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Diving for luminous LED tiles against fear of water

de Tongelreep

Diving for luminous LED tiles against fear of water

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Picture: Stichting Koprol

Underwater swimming and orientation can be exciting. Especially for a child who is just learning to swim. Or for a child with a mental disability, for whom swimming often takes more time to master anyway. The luminous LED tiles developed by the InnoSportLab de Tongelreep (ISLT) change this. This is shown by the graduation research of Jorn Beurskens, fourth-year student in Sports Science at the Hogeschool Arnhem en Nijmegen (HAN).

Jorn proceeded the research of Anna Dingenouts'. She drew up a plan on how to use the tiles in the swimming lessons. Because of corona, Anna could not actually investigate the children's reaction to the tiles. Jorn, however, was able to ask for that reaction.

"First I have established contacts with various swimming schools and organisations for people with mental disabilities," Jorn says. He drew up a survey. In which he asked instructors and movement experts if they think the tiles will be valuable for a swimming lesson. There were forty responses to that survey, Jorn continues. Some swimming instructors and movement experts reacted so enthusiastically that "they wanted to test the LED tiles in practice". So Jorn made arrangements to visit with the tiles.

"Fortunately, just before the swimming schools closed for a fortnight in November, I had already made arrangements. I was able to reschedule these after the two-week closure". He went twice to Stichting Koprol in Nijmegen and once to Stichting Bijzonder in Beweging in Gennep & Echt. He also visited two swimming schools: Zwemschool de Hoefsevonder, in Berlicum and Zwemschool Sandra, in Den Bosch. He also interviewed the movement teachers and swimming instructors as an in-depth look at the results of the survey.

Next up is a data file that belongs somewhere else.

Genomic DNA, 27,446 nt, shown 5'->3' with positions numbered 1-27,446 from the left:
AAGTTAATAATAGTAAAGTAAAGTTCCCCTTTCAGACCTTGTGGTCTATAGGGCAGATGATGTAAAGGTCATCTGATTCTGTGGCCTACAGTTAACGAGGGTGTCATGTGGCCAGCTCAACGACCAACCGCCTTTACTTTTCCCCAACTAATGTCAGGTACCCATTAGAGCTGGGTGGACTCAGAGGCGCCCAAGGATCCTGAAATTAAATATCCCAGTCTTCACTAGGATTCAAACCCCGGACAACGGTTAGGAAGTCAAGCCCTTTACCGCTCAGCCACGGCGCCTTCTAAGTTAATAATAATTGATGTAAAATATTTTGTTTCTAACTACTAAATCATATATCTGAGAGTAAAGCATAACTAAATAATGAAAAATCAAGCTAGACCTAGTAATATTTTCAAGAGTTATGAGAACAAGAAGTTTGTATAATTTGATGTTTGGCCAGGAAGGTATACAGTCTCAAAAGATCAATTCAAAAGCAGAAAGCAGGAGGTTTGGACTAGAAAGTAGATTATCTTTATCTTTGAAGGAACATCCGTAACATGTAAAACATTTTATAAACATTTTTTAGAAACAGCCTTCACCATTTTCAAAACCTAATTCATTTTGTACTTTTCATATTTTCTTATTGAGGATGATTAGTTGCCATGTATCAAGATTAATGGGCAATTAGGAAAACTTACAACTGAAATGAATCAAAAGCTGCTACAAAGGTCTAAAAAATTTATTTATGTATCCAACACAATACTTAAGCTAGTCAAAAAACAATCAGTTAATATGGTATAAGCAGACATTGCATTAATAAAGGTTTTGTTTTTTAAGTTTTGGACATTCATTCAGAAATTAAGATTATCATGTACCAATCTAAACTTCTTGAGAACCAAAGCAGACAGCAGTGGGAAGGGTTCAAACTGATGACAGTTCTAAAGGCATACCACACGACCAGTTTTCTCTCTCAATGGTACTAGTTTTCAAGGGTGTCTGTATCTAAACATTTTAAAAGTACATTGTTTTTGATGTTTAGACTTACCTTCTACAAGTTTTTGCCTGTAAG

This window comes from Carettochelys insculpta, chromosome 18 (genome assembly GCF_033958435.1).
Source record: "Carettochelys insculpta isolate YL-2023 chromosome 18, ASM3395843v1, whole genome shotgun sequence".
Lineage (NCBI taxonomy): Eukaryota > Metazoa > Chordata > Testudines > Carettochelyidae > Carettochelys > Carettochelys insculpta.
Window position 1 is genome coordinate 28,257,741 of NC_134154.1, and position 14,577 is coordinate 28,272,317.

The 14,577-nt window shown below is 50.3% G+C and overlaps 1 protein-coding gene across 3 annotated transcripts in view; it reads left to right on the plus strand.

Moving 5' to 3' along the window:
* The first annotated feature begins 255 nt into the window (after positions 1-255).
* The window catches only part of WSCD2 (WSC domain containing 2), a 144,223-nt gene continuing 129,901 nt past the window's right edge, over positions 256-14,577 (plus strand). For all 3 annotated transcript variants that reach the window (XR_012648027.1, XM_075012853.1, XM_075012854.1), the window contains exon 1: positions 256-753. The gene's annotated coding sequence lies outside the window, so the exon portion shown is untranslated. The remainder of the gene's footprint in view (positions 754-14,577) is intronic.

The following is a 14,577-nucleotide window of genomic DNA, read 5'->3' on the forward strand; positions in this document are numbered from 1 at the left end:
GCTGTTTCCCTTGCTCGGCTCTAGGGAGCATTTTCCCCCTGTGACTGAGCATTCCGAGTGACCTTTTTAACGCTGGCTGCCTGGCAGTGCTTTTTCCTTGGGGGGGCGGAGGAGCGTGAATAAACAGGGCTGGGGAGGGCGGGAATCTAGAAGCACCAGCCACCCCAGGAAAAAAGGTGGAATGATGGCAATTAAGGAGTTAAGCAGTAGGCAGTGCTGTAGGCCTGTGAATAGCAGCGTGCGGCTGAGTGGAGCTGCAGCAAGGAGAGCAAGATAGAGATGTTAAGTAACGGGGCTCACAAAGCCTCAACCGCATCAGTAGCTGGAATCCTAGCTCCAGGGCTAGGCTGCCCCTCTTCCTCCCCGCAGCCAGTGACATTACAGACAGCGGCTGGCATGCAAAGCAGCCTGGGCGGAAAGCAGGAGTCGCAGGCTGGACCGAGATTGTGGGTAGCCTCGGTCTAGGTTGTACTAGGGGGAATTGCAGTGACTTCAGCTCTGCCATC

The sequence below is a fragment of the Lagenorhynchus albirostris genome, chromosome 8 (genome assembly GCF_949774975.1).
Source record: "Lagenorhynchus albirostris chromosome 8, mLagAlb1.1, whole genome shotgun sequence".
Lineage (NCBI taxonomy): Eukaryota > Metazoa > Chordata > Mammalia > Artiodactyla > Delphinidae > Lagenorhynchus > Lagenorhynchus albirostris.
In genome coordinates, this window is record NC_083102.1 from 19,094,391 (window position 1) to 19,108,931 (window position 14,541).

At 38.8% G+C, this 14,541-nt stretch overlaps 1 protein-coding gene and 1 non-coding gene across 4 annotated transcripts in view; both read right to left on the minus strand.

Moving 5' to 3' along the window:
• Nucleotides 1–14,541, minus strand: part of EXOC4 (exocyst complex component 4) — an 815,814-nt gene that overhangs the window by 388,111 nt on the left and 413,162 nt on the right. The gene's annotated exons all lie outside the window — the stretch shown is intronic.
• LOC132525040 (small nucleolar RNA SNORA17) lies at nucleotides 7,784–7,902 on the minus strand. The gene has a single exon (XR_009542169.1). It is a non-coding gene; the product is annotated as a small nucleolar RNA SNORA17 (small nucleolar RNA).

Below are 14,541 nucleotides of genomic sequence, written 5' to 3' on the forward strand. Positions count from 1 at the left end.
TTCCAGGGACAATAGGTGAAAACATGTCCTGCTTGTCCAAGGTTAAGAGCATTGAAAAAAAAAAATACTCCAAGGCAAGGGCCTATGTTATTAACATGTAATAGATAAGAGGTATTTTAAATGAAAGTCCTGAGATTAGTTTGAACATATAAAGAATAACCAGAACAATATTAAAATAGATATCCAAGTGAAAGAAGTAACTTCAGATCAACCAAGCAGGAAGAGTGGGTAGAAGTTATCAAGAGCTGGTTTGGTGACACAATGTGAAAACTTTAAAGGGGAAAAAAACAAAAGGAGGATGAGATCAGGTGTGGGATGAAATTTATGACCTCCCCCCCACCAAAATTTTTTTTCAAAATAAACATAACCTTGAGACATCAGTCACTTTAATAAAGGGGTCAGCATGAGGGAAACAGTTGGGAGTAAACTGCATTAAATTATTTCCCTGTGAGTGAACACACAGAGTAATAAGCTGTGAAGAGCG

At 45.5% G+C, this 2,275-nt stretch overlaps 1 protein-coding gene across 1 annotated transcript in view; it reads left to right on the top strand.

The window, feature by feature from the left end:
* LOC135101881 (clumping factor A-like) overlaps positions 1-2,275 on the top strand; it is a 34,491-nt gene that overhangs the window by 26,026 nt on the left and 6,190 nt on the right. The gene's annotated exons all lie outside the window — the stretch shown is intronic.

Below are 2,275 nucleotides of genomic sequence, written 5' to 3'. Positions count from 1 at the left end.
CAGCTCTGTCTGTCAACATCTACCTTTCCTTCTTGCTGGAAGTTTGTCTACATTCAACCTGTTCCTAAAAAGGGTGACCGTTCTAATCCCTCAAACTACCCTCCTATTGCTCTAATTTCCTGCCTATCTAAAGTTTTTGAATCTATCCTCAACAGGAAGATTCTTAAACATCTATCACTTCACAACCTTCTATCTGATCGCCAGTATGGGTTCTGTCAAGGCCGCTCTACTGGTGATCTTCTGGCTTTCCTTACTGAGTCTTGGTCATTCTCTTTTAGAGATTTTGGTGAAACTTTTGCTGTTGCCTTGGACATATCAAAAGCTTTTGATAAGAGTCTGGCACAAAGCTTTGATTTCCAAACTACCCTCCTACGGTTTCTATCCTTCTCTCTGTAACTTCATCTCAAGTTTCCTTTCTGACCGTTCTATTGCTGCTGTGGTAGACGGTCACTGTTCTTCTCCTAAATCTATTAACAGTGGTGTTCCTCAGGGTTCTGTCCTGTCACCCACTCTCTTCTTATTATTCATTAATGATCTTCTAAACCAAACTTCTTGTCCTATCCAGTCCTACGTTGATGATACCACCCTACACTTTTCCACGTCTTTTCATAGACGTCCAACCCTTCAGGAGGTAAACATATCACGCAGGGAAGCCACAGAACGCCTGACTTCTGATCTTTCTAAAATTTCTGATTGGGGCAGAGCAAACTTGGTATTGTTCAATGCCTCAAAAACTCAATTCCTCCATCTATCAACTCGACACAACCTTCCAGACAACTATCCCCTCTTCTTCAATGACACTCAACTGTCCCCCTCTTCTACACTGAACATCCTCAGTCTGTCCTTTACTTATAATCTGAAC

Picture: Stichting Koprol

Because the tiles are still a prototype, Jorn collects as much feedback as possible. For an improved next version, he explains. He has yet to incorporate his research into a final report. The student will complete that report in February. However, he can already say that the children are "really super enthusiastic". "Children are used to playing videogames. You can play a variety of fun games with those tiles. According to the instructors, it really is an innovation of our time".

The LED tiles are part of the large project 'Unlimited swimming'. The aim of this project is to enable children with a mental disability to swim as much as possible. "It's nice to see that children, who have a lot of trouble swimming underwater, still go underwater. They find it difficult to look underwater, but the luminous figure challenges them. You can't see what the figure is from a distance, you really have to swim towards the tile to do that".

Picture: Stichting Koprol

Jorn also discovered that the tiles stimulate other aspects. Such as working together, "that social interaction which is needed to make a puzzle out of the tiles, for example". Swimming is one of the most popular sports for these children, according to research conducted by the Mulier Institute, which she did on behalf of “Grenzeloos Actief” and figures from the KNZB and Unique Sports. According to Jorn, these tiles are certainly of value to make swimming lessons more fun. "And when the swimming lesson is over, that the children want to continue to swim". 

Before that happens, the next version will have to be produced. Just like Anna, Jorn also has several points for improvement. He incorporates these in his report. Somebody else can work on that. He doesn't yet know what Jorn will do after graduation. "What I do know is that I have a great deal of affinity with the target group of children with a mental disability. And who knows, I might be able to continue with the development of the LED tiles".

Jorn's research is for Alja Huibers, embedded scientist at ISLT and project leader 'Unlimited swimming', a confirmation to continu the develop of the LED tiles. "Even without having seen or used them, we get enthusiastic reactions from swimming instructors. Because it contributes to innovation in swimming lessons and is so effective against fear of water". 

That is why the ISLT is proceeding with market research. Alja: "Who is really interested, what should the game look like and how much is a swimming school willing to pay for it? There will also be an investigation into whether it is feasible for ISLT to market the tiles and which parties could produce the product.

Alja: "Anna and Jorn have done very nice preliminary work. It promises to be an improvement for swimming lessons. We simply cannot leave this unfinished".

Unlimited swimming' is made possible in part by Agis Innovation Fund and with a solidarity contribution from the common religious in the Netherlands through KNR projects in the Netherlands (PIN). The tiles are also part of the project Vitality Living  Lab, in which 16 parties are working towards a more vital society.

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